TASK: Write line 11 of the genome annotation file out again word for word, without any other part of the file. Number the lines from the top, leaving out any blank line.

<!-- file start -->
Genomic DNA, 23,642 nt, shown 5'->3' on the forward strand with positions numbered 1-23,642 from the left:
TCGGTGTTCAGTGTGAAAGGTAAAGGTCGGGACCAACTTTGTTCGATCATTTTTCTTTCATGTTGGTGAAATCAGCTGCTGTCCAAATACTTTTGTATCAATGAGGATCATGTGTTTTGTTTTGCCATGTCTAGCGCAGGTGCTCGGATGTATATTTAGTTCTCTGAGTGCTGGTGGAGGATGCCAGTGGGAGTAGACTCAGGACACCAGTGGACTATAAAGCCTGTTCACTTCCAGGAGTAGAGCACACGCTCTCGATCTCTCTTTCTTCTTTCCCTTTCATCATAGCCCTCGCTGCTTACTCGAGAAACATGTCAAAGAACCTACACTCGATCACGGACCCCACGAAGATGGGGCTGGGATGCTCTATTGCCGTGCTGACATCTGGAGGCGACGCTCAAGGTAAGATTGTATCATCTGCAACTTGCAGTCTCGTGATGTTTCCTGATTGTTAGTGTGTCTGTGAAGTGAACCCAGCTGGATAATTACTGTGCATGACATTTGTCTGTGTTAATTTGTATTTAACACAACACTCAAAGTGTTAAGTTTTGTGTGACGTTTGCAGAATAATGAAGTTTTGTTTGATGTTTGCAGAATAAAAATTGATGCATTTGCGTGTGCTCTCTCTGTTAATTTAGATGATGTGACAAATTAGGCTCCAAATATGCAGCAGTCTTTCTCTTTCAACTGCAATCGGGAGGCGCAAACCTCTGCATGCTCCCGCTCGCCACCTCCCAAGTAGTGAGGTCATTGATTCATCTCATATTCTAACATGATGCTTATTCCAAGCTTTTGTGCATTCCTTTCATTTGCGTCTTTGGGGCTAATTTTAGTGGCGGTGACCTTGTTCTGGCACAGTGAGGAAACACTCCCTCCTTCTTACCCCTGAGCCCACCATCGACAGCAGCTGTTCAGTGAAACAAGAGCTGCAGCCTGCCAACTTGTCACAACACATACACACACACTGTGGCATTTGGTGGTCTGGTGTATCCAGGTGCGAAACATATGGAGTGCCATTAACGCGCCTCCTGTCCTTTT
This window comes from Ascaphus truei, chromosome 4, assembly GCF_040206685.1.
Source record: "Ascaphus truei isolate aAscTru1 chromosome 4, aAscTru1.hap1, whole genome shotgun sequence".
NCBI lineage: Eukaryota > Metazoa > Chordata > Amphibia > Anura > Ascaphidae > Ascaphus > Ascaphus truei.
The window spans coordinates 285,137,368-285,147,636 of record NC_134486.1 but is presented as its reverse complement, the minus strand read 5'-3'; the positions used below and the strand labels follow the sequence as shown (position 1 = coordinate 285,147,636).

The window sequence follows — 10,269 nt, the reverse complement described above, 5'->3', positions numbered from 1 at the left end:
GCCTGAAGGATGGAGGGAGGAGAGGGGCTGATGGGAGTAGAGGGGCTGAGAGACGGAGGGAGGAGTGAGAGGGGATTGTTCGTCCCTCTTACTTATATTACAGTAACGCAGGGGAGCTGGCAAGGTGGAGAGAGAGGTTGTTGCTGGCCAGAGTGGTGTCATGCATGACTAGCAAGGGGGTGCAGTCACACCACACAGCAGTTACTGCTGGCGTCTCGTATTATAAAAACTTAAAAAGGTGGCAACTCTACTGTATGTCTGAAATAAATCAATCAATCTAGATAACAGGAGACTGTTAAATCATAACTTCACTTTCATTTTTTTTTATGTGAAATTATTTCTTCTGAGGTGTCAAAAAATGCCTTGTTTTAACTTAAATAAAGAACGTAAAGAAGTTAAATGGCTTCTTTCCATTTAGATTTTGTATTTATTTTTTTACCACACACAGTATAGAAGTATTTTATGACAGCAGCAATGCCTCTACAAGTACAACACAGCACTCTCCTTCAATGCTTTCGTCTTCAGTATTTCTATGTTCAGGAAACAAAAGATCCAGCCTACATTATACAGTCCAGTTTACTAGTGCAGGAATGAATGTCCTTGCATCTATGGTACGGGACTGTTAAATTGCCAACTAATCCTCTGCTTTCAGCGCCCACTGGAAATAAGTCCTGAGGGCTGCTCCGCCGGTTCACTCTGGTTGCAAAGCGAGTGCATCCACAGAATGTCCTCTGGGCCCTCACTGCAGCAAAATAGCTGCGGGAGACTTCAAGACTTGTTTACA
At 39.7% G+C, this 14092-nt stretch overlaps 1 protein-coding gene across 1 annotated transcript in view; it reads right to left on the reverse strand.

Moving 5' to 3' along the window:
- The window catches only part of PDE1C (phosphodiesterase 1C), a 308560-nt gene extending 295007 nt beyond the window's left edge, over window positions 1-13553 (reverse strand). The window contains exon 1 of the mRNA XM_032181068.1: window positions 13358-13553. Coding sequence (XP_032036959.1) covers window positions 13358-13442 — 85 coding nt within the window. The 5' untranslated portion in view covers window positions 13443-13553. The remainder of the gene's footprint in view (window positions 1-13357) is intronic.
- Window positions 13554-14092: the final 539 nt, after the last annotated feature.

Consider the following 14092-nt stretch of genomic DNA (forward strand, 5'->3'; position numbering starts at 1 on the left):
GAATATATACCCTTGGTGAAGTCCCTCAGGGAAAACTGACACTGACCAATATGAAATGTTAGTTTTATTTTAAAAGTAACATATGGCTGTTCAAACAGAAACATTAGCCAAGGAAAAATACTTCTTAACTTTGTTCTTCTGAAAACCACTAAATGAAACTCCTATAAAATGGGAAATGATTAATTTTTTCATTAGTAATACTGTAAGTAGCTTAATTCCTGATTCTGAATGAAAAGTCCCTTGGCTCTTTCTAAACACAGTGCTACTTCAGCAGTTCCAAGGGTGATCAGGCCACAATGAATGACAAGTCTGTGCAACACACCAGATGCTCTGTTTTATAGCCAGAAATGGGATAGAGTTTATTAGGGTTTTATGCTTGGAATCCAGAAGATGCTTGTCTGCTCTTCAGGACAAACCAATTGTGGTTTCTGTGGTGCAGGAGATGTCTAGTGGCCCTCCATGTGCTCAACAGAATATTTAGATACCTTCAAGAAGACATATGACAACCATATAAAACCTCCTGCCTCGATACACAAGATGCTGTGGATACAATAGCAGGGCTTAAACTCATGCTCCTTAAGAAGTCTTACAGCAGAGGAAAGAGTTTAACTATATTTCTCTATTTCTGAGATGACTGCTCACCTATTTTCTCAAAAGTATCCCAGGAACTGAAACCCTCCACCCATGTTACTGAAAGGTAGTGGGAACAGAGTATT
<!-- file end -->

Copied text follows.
- The window catches only part of PDE1C (phosphodiesterase 1C), a 308560-nt gene extending 295007 nt beyond the window's left edge, over window positions 1-13553 (reverse strand). The window contains exon 1 of the mRNA XM_032181068.1: window positions 13358-13553. Coding sequence (XP_032036959.1) covers window positions 13358-13442 — 85 coding nt within the window. The 5' untranslated portion in view covers window positions 13443-13553. The remainder of the gene's footprint in view (window positions 1-13357) is intronic.